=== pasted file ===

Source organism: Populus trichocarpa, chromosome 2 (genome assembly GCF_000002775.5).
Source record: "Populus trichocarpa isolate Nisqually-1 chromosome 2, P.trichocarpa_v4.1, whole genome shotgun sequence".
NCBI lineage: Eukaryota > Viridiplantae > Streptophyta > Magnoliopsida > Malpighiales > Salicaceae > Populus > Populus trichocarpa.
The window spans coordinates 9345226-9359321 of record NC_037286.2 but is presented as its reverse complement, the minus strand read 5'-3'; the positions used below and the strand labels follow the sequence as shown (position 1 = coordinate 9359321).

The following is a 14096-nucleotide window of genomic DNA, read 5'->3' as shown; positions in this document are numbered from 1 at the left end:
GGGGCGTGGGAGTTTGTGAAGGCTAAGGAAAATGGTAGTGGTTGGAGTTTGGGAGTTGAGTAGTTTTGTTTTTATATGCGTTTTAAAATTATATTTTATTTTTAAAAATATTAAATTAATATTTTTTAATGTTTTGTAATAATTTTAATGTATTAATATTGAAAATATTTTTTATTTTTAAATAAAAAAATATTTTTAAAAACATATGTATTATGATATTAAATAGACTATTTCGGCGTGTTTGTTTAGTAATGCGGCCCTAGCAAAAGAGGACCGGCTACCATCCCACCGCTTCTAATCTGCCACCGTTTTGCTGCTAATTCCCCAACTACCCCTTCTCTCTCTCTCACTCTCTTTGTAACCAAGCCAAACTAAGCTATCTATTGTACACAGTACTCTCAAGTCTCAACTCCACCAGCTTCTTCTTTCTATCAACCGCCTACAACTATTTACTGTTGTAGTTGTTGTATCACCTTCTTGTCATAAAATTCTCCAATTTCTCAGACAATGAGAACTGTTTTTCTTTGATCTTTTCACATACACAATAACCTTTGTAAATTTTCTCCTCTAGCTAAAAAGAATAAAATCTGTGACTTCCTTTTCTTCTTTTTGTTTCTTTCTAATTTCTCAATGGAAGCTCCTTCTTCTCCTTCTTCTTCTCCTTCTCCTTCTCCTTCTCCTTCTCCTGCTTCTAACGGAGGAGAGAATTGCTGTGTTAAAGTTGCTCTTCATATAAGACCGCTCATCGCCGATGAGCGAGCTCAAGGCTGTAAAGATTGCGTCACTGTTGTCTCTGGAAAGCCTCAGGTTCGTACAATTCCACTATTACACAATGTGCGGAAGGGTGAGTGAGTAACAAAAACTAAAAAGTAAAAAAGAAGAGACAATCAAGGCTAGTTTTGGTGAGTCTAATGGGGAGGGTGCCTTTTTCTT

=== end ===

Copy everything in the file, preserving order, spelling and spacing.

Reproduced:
Source organism: Populus trichocarpa, chromosome 2 (genome assembly GCF_000002775.5).
Source record: "Populus trichocarpa isolate Nisqually-1 chromosome 2, P.trichocarpa_v4.1, whole genome shotgun sequence".
NCBI lineage: Eukaryota > Viridiplantae > Streptophyta > Magnoliopsida > Malpighiales > Salicaceae > Populus > Populus trichocarpa.
The window spans coordinates 9345226-9359321 of record NC_037286.2 but is presented as its reverse complement, the minus strand read 5'-3'; the positions used below and the strand labels follow the sequence as shown (position 1 = coordinate 9359321).

The following is a 14096-nucleotide window of genomic DNA, read 5'->3' as shown; positions in this document are numbered from 1 at the left end:
GGGGCGTGGGAGTTTGTGAAGGCTAAGGAAAATGGTAGTGGTTGGAGTTTGGGAGTTGAGTAGTTTTGTTTTTATATGCGTTTTAAAATTATATTTTATTTTTAAAAATATTAAATTAATATTTTTTAATGTTTTGTAATAATTTTAATGTATTAATATTGAAAATATTTTTTATTTTTAAATAAAAAAATATTTTTAAAAACATATGTATTATGATATTAAATAGACTATTTCGGCGTGTTTGTTTAGTAATGCGGCCCTAGCAAAAGAGGACCGGCTACCATCCCACCGCTTCTAATCTGCCACCGTTTTGCTGCTAATTCCCCAACTACCCCTTCTCTCTCTCTCACTCTCTTTGTAACCAAGCCAAACTAAGCTATCTATTGTACACAGTACTCTCAAGTCTCAACTCCACCAGCTTCTTCTTTCTATCAACCGCCTACAACTATTTACTGTTGTAGTTGTTGTATCACCTTCTTGTCATAAAATTCTCCAATTTCTCAGACAATGAGAACTGTTTTTCTTTGATCTTTTCACATACACAATAACCTTTGTAAATTTTCTCCTCTAGCTAAAAAGAATAAAATCTGTGACTTCCTTTTCTTCTTTTTGTTTCTTTCTAATTTCTCAATGGAAGCTCCTTCTTCTCCTTCTTCTTCTCCTTCTCCTTCTCCTTCTCCTTCTCCTGCTTCTAACGGAGGAGAGAATTGCTGTGTTAAAGTTGCTCTTCATATAAGACCGCTCATCGCCGATGAGCGAGCTCAAGGCTGTAAAGATTGCGTCACTGTTGTCTCTGGAAAGCCTCAGGTTCGTACAATTCCACTATTACACAATGTGCGGAAGGGTGAGTGAGTAACAAAAACTAAAAAGTAAAAAAGAAGAGACAATCAAGGCTAGTTTTGGTGAGTCTAATGGGGAGGGTGCCTTTTTCTT